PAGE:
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Thursday, May 24, 2018
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Rays’ Joyce benefits from better approach

— The sheet of white paper that lists the Tampa Bay Rays starting lineup and is taped each day to a clubhouse wall by bullpen coach Stan Boroski is no longer a threat to Matt Joyce.

If Joyce is playing, great.

If not, OK.

If Joyce is playing left or right field, great.

If he is in the lineup as the designated hitter well ... not great, but good enough.

The negative feelings Joyce had in past seasons when he did not see his name in the lineup or when saddled with the dreaded DH chores have faded.

“I don’t want to fight it,” Joyce said. “I don’t want to have any negativity in this clubhouse. I’m taking a different view of things.”

The change is not because Joyce has come to terms with not being an every day player.

“Every player wants to be an every day player,” he said.

It is because Joyce has comes to terms with who he is on the baseball field.

“It’s not because I’m not good in the outfield. I know I’m a good outfielder,” he said. “I’m DH for whatever reason. I don’t know? I just know that I can play every day, and that makes me OK with it.”

With no true DH on the roster and with the left-handed hitting David DeJesus considered to be a better defender, Joyce will get plenty of starts as the DH. Last year Joyce bristled when he saw himself listed as the DH. Now he said he goes about his daily pregame routine and prepares for his four at-bats that night.

“I don’t want to be one of those guys who are labeled as just a DH, just a left-handed pull hitter. I can do a lot more,” he said. “If you can play the game and bring a lot elements to the game then you need to, you have to. Negativity is always bad. I’m just trying to stay out of my own way.”

The season is still young – only three weeks of games have been played. Yet Joyce is off to a good start with a .341 batting average, a .456 on-base percentage and a .568 slugging percentage. He has 10 walks.

Joyce is also working on hitting the ball to left field to combat the over-shift to right field. He has bunted up the third base line for one hit and dropped a double to a wide open left field for another.

Of his 11 opposite field hits in 2013, only one went for extra bases.

“I think the biggest thing now is he’s controlling the controllables,” Rays hitting coach Derek Shelton said. “He’s not worrying about stuff that’s out of his control, whether he’s playing or doesn’t play, whether he’s the DH or not the DH. He’s not worrying about that, and that’s a good thing. When you spend so much time worrying about what you can’t control, it goes over into the times when you’re focused on the things you can control. I think it’s a sign of him maturing and becoming more of a complete player.”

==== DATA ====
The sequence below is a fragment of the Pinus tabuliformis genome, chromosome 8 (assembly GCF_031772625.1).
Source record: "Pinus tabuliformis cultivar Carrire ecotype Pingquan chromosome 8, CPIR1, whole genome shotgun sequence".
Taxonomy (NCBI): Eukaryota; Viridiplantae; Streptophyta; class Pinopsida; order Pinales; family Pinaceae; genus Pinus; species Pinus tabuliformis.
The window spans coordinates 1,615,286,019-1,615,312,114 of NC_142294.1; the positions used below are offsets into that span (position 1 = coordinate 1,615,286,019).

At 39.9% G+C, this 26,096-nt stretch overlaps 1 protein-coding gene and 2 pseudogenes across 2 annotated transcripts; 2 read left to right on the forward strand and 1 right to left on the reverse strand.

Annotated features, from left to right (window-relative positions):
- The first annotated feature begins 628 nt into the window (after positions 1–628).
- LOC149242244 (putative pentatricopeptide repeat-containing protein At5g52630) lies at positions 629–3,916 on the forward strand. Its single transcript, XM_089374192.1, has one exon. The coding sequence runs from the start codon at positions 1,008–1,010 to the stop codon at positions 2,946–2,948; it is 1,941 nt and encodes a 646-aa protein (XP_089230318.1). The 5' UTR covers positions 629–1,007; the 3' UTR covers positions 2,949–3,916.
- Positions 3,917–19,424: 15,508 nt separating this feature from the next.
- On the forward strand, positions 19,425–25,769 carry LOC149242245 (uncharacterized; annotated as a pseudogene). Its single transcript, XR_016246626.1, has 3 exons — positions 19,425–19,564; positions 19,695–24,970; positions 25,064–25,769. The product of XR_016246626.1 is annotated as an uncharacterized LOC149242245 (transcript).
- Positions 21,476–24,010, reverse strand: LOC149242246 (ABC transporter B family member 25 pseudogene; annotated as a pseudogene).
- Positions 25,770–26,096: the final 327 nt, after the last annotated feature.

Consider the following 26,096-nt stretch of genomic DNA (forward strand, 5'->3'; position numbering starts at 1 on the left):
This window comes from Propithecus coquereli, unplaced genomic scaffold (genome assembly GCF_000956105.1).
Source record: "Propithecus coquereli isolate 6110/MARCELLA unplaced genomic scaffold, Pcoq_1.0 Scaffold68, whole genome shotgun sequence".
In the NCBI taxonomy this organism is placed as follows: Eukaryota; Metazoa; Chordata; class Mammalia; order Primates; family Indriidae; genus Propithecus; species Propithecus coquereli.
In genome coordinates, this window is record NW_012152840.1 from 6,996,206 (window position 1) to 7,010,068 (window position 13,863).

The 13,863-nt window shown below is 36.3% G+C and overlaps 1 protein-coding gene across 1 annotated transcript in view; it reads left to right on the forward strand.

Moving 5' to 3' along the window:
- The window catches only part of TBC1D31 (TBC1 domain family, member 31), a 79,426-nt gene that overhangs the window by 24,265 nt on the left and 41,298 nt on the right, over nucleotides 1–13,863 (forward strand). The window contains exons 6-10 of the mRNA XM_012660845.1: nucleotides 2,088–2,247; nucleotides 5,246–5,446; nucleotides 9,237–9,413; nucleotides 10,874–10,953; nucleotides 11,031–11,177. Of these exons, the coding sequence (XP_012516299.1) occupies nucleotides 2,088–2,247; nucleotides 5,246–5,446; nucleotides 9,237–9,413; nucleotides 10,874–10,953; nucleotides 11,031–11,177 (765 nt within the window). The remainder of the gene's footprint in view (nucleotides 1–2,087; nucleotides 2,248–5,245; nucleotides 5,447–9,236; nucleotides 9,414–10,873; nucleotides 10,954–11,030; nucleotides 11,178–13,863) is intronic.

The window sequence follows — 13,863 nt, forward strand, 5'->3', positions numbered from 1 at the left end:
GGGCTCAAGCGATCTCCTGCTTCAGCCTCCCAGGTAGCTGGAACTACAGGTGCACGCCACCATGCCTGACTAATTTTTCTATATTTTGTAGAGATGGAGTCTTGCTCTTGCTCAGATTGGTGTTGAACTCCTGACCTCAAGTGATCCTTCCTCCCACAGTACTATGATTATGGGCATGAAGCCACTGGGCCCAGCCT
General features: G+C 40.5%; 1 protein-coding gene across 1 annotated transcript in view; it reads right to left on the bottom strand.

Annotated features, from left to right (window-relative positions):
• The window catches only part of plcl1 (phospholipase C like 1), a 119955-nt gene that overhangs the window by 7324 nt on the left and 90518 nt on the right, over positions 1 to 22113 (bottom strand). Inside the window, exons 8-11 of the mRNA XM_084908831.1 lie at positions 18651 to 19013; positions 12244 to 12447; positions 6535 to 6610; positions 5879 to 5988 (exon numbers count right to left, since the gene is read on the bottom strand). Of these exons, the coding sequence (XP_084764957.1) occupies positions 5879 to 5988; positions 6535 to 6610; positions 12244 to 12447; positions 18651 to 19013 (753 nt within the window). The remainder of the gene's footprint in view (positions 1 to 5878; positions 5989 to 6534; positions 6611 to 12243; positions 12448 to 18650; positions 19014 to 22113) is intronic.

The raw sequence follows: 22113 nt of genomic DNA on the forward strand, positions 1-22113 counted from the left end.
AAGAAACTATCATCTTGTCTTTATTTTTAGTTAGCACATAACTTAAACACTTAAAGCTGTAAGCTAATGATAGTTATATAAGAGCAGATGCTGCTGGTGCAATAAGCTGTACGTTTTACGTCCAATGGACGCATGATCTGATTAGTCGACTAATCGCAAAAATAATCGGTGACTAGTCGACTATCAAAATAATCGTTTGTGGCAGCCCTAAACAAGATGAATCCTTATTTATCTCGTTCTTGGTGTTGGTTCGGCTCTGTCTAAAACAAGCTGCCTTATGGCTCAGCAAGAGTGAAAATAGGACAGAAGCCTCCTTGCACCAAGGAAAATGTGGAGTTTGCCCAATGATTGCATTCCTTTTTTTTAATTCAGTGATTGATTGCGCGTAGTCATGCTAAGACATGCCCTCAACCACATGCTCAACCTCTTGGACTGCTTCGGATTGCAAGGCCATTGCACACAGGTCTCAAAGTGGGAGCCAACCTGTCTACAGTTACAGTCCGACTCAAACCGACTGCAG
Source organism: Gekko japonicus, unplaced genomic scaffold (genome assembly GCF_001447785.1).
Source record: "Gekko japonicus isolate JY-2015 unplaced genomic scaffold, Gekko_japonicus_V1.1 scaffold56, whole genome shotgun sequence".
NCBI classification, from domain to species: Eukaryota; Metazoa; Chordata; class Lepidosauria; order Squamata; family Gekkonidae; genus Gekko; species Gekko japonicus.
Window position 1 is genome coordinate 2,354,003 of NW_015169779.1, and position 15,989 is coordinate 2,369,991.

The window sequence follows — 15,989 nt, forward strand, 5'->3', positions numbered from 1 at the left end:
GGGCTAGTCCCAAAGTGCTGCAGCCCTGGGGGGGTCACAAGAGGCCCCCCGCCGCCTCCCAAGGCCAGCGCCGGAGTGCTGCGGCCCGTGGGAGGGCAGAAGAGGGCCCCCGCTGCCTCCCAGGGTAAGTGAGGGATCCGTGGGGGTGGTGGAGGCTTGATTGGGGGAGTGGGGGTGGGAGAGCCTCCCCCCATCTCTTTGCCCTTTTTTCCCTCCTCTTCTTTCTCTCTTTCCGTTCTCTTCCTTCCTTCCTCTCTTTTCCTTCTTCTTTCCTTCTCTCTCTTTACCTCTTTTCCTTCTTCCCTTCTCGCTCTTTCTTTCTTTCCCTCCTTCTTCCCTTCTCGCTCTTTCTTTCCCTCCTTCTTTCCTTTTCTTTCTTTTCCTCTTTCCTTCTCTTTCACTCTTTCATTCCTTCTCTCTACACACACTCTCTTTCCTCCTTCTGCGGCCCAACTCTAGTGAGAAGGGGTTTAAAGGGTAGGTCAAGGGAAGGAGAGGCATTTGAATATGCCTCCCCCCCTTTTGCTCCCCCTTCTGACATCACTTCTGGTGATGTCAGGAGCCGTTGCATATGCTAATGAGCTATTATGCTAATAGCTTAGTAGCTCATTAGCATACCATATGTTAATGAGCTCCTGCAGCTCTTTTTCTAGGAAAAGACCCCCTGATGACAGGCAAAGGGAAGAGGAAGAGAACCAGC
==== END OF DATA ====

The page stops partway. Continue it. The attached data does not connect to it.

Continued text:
Joyce would love the chance to prove he can hit left-handers. His career numbers say he cannot – .190 batting average, .265 on-base percentage and .315 slugging percentage. Only eight of his career 81 home runs have come against lefties.

“The way the game is today, we got so much information, so many things go into making a lineup,” bench coach Dave Martinez said. “We don’t think anything bad about Matt Joyce. Matt Joyce is going to help us win a lot of games now and in the future as well. I think he understands that now.”

Martinez, a left-handed hitter himself, played 16 years in the big leagues. Some years Martinez was an every day player, other years he was not.

“I told him I came in expecting to play every day and if I wasn’t in the lineup, you know what? It wasn’t my choice. So I got ready for the game and if I was called upon to play, help the team, that’s what I was going to do. The next day, if I was in the lineup, great. If not, I got my work in and stayed ready,” Martinez said. “He has a definitely better understanding of that.”

Joyce has a choice when he sees the lineup card. He can be selfish or selfless. He has moved past the former and is on to the latter.

“We have a lot of good players here,” Joyce said. “I want to be a great teammate. I want to be known as a great teammate. I want to be on a winning team. Shoot man, I want to make the World Series and win. At the end of the day, that’s the mission, that’s the goal.”

Besides, there is nothing wrong with being the DH on a World Series-winning team.

“No kidding,” Joyce said. “You never know what can happen.”

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